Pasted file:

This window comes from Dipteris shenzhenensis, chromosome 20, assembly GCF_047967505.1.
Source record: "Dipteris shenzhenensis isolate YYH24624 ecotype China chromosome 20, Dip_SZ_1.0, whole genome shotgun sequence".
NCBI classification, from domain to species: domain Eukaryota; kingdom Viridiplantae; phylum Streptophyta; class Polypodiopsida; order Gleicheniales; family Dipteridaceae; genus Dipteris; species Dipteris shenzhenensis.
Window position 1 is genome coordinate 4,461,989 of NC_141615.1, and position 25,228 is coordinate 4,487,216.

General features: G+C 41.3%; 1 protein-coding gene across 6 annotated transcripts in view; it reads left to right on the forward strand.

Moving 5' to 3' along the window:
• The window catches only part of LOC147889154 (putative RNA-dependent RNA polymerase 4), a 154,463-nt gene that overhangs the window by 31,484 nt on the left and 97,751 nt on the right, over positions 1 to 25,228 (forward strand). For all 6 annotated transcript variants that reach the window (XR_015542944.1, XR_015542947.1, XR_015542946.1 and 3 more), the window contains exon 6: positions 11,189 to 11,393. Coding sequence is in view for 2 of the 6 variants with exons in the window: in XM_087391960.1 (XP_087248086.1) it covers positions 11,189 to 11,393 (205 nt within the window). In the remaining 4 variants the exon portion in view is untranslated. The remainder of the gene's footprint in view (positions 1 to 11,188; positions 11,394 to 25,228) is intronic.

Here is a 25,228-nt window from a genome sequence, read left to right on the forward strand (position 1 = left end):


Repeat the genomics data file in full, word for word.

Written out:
This window comes from Dipteris shenzhenensis, chromosome 20, assembly GCF_047967505.1.
Source record: "Dipteris shenzhenensis isolate YYH24624 ecotype China chromosome 20, Dip_SZ_1.0, whole genome shotgun sequence".
NCBI classification, from domain to species: domain Eukaryota; kingdom Viridiplantae; phylum Streptophyta; class Polypodiopsida; order Gleicheniales; family Dipteridaceae; genus Dipteris; species Dipteris shenzhenensis.
Window position 1 is genome coordinate 4,461,989 of NC_141615.1, and position 25,228 is coordinate 4,487,216.

General features: G+C 41.3%; 1 protein-coding gene across 6 annotated transcripts in view; it reads left to right on the forward strand.

Moving 5' to 3' along the window:
• The window catches only part of LOC147889154 (putative RNA-dependent RNA polymerase 4), a 154,463-nt gene that overhangs the window by 31,484 nt on the left and 97,751 nt on the right, over positions 1 to 25,228 (forward strand). For all 6 annotated transcript variants that reach the window (XR_015542944.1, XR_015542947.1, XR_015542946.1 and 3 more), the window contains exon 6: positions 11,189 to 11,393. Coding sequence is in view for 2 of the 6 variants with exons in the window: in XM_087391960.1 (XP_087248086.1) it covers positions 11,189 to 11,393 (205 nt within the window). In the remaining 4 variants the exon portion in view is untranslated. The remainder of the gene's footprint in view (positions 1 to 11,188; positions 11,394 to 25,228) is intronic.

Here is a 25,228-nt window from a genome sequence, read left to right on the forward strand (position 1 = left end):